There are few things as painful as losing a dog that we have bonded indelibly with. Not every dog is the same, we have as many different experiences and relationships with our dogs as with our humans. Sadly, we will more likely lose our 4-legged best friends before they lose us (see below for more on that topic). Dealing with the grief can be overwhelming at times and all too often we feel alone as we attempt to cope. Here are a few ideas for coping with your grief and for commemorating a life so dearly and closely held in your heart.
Samantha, my 15 year-old wing girl.
This info is also invaluable if you are a friend to someone who is grieving… more than one of these things was done for me when I devastated by the loss of my “wing girl” Samantha – it truly warmed my heart to know that people understood and cared enough to acknowledge my loss.
Make a donation to commemorate his or her life. All of these options not only offer the donor a tax receipt, if you are donating on behalf of a friend they will send a card or letter on your behalf to let them know that you made a donation:
- Jack Russell Terrier Rescue of Ontario can accept donations through Helping Homeless Pets (a registered charity which can hold funds in an account for us and pays veterinary bills as we submit payment receipts – note: donors must put JRTRO in the memo area in order for the funds to be put in our account).
- Consider The Ontario Veterinary College Pet Trust Fund, where your dollars go towards cancer research (you can actually control where you’d like the dollars to go to a degree).
- A donation to The Farley Foundation is another lovely way to memorialize your pet. Donations go towards helping people who require assistance to pay for veterinary costs to help their sick or injured pets.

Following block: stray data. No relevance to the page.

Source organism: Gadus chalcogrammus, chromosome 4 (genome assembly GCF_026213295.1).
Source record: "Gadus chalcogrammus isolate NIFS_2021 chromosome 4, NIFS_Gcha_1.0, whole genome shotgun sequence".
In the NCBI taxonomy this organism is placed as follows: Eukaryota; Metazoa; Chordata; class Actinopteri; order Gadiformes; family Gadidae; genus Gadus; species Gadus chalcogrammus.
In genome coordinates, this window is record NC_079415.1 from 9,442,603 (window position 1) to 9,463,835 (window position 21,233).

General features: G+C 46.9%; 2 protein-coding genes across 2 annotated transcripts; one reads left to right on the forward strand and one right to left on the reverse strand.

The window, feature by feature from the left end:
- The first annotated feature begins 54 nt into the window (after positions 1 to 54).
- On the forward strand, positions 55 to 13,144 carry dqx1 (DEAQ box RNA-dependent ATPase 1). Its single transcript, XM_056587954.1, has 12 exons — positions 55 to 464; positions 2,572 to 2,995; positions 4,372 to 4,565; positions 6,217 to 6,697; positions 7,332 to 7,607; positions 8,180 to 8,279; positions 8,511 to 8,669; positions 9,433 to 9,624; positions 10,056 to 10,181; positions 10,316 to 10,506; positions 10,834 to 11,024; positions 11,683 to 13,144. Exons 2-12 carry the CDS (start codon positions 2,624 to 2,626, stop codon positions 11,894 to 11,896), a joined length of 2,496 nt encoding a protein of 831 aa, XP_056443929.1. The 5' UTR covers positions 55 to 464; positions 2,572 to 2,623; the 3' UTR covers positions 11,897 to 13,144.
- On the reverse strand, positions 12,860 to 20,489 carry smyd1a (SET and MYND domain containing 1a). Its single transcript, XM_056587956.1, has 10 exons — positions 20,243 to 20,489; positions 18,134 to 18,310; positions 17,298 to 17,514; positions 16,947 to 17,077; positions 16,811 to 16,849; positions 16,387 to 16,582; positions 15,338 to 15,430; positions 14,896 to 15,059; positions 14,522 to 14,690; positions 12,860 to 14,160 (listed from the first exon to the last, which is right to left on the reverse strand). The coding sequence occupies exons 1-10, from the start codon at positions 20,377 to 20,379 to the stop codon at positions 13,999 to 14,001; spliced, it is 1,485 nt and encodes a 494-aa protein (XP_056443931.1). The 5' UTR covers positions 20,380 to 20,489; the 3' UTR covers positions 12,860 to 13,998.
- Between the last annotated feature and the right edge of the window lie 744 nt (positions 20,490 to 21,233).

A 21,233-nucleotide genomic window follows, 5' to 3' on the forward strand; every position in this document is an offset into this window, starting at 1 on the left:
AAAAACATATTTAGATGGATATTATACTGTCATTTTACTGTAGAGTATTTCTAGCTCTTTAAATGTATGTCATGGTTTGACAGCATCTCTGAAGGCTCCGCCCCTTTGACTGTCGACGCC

Plant a tree (or bring a friend a hardy tree bush or plant that can live on)
Memorialize. If you choose to cremate get an urn that you think is pretty or can be placed outside in a favourite spot
Create your own little memorial garden with painted rocks, this would be nice to do with kids, to help them deal with their grief as well
Frame a photo… or two, or three, or…
Cry (a lot, and don’t feel weird, you aren’t alone)
Post on the JRTRO facebook page, we’ve all been there and can help make you feel less alone
When you’re ready, explore the idea of getting a new little buddy – but maybe look for a new love that’s a little different – different size, different colour, different coat, different ears. Just so that you aren’t comparing. If your previous dog died at a ripe old age and was “perfect”, remember that getting a young dog means you might have your work cut out for you to get him or her to a new idea of “perfect”.
Remember the good times regularly, don’t dwell on what you might have done differently, you did the best you could for your best buddy and he or she knew it. Your love was what mattered and took them through to the end.
Email JRTRO your story and photos and we’ll post a memorial on our Memorial Wall that you can come back and visit whenever you like.
If you have some more ideas, join the conversation and please add them in the comments box below!
Have you got your dog’s back?
One last thing that we want to ask you to remember. There is always the off chance that something could happen to us before we lose our pups. Have you made provisions in your will for your pets in the event something does happen to you? All to often we hear tales of pets that are left out in the cold while family members are dealing with the estate and funeral arrangements. Don’t let that happen to your pets. Identify who you think would be the best fit for your pets and ask them if they would be willing to care for them in the event of your death. If you are able, you could even create an allowance in your will that would go towards your pet’s care. You want the best for your fur kids, the right person will ensure that they continue to get the best… in your memory.
If there are no dogs in Heaven, then when I die I want to go where they went.
– Will Rogers